those planes, U.S. officials said, after basing them at Incirlik since 1991
to fly patrols designed to protect Iraq's Kurdish minority in a
17,000-square-mile autonomous zone in the northeastern corner of the

"Needless to say, the Saudis here have been enormously hospitable to us,"
Rumsfeld said today. "Now that the Iraqi regime has changed, we're able to
discontinue [patrolling the no fly zones] and those forces will be able to
be moved to other assignments and other requirements around the world."

The withdrawal began in earnest Monday when all functions at a high-tech
operations center here used to command the air war over Iraq were
transferred to a similar facility at Al Udeid air base in Qatar. All
aircraft and virtually all military personnel will be gone from this base by
the end of the summer, although infrastructure to reactivate the operations
center will be left in place, according to Rear Adm. Dave Nichols, the air
war's deputy commander.

In addition, two small training missions will remain in the kingdom.

Rumsfeld, on a tour of the Persian Gulf region, and Prince Sultan, Saudi
Arabia's defense minister, said the transfer of forces from Saudi Arabia was
mutually agreed on. The two countries will continue close military
relations, they stressed, particularly training and joint exercises.

Since the fall of Hussein has done away with the need for U.S. aircraft to
patrol the southern no-fly zone, Sultan said at a joint news conference with
Rumsfeld after talks at his palace in Riyadh, "there is obviously no need
for them to remain. This does not mean, having said that, that we requested
them to move from the Kingdom of Saudi Arabia."

Saudi Arabia's royal family, which regards custody of the shrines at Mecca
and Medina as a sacred mission, long has been uneasy at the visible U.S.
presence, which is resented by many Saudis and other Arabs as intrusion on
holy soil. The basing of U.S. troops here has been denounced repeatedly by
Osama bin Laden, a Saudi, who has demanded their withdrawal since the end of
the 1991 Persian Gulf War.

While Saudi Arabia balked at assuming the same high-profile role in the
latest Iraq war that it did in the 1991 Gulf War, the royal family quietly
agreed in February to virtually every U.S. request for military and
logistical support, including use of the operations center here and the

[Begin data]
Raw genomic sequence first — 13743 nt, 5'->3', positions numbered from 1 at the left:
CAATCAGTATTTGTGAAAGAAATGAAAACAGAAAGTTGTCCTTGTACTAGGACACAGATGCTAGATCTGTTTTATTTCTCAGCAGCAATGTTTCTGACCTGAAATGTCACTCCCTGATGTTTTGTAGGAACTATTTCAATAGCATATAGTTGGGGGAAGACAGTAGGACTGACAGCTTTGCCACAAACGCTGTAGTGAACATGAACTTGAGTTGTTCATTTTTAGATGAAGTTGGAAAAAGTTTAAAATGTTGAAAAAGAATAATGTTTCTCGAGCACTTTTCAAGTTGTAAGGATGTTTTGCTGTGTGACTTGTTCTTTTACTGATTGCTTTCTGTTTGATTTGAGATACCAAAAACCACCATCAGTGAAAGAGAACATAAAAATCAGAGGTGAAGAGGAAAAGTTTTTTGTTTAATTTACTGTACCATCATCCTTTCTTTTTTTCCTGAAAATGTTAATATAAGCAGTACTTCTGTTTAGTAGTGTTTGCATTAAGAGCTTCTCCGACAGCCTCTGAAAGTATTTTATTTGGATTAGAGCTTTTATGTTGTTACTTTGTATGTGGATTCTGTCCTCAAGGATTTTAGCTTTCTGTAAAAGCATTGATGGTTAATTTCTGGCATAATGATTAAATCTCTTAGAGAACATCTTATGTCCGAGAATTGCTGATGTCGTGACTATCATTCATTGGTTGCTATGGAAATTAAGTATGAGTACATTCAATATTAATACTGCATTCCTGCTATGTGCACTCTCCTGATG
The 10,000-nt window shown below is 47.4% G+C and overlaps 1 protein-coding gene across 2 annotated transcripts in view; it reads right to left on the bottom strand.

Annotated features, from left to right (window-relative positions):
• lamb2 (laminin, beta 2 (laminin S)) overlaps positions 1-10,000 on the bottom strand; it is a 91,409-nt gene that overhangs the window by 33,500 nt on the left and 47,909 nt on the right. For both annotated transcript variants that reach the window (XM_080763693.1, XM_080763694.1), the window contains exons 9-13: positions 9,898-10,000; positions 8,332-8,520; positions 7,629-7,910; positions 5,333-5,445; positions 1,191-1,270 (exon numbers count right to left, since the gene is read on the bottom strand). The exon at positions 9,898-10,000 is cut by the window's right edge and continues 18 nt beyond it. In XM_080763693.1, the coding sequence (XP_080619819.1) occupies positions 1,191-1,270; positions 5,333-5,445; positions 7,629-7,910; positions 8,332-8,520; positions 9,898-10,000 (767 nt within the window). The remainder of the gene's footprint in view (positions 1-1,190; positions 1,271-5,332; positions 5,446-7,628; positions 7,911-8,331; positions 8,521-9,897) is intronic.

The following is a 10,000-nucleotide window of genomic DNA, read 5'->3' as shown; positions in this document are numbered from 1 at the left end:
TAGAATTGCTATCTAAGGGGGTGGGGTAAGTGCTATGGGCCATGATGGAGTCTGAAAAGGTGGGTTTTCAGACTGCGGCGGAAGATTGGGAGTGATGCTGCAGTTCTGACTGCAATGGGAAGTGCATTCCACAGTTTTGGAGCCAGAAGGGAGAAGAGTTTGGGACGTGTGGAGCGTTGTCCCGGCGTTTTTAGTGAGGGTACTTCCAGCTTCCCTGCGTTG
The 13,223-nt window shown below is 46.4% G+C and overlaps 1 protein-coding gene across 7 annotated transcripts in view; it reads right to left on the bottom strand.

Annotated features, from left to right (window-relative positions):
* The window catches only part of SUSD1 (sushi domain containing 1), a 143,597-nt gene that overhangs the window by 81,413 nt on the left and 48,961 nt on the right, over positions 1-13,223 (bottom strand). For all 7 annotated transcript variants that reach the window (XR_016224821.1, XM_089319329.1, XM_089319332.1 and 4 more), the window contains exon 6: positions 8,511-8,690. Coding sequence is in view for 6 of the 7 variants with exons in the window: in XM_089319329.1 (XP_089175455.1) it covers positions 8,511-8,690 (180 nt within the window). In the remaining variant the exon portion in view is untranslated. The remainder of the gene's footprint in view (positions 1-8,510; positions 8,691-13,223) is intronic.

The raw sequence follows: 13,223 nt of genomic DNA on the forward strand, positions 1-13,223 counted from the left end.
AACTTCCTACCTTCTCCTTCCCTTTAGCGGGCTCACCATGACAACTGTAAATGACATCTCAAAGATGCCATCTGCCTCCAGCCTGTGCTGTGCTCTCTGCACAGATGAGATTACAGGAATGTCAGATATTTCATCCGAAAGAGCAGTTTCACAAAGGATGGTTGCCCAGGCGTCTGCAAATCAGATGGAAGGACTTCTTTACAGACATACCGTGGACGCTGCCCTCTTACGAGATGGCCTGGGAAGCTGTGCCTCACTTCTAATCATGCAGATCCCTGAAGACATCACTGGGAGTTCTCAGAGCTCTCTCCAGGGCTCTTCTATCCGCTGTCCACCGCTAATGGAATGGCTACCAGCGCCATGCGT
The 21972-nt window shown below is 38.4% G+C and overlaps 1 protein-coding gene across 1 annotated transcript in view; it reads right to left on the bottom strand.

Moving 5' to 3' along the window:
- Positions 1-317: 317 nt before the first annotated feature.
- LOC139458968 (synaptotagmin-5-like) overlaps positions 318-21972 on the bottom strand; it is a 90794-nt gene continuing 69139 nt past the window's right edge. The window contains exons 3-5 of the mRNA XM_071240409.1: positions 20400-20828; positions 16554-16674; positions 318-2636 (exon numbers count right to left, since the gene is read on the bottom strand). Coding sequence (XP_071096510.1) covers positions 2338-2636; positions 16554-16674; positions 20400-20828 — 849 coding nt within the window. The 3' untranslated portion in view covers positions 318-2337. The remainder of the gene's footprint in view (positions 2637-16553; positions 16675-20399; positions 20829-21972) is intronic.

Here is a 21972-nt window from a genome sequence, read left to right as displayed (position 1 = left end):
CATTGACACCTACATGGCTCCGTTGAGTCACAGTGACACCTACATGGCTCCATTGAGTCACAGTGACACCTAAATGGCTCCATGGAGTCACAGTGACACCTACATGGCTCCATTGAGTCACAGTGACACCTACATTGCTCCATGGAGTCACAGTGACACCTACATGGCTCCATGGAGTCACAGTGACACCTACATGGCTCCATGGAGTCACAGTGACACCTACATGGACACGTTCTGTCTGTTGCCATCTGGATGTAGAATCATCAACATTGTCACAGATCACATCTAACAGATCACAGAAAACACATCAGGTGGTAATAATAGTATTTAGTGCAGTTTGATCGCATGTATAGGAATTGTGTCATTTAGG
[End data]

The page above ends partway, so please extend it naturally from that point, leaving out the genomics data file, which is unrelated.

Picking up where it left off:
staging of Special Operations forces from bases in the country. Saudi Arabia
also boosted oil production before the war to help stabilize world oil

Despite this cooperation, the Saudis remained highly sensitive about the
presence of U.S. military forces in the kingdom, both before and during the
war in Iraq, which was unpopular among the Saudi people.

A senior defense official said the decision to leave Saudi Arabia was made
in part to help relieve internal political pressure on the royal family. But
the official stressed that neither U.S. nor Saudi defense officials have any
interest in terminating close military relations.

"The Saudis will be happy when we leave," the U.S. official said. "But
they're concerned that it not look as if it's precipitous, because it will
look like bin Laden won."

The Pentagon, for its part, will be freed from a burden associated with
patrolling the southern no-fly zone to protect Iraq's Shiite population and
prevent Hussein's government from threatening its southern neighbors.

During the Iraq war, air missions were flown from 38 bases, stretching from
Diego Garcia in the Indian Ocean to Whiteman Air Force Base in Missouri,
home of the B-2 stealth bombers, which flew half of their sorties over Iraq
directly from the United States. A dozen of those bases in the region were
quickly built specifically for the war. But a year or two from now, the
Pentagon expects to have far fewer bases in the region, depending upon the
requirements for supporting continuing military operations in Iraq and

For the foreseeable future, the U.S. military presence in the region will
remain high, with 135,000 military personnel now in Iraq. Some inside and
outside the Pentagon, including Gen. Eric K. Shinseki, the Army's chief of
staff, believe stability operations could require several hundred thousand
U.S. and allied forces for some time. But Rumsfeld and his deputy, Paul D.
Wolfowitz, have said they believe the mission will require far fewer troops.

Rumsfeld said in an interview Monday on al-Jazeera, the Qatar-based
satellite television network, that he has no intention of establishing
permanent military bases inside Iraq. But the U.S. military is currently
using Baghdad's airport and five other military airfields to support
stability operations and deliver humanitarian supplies.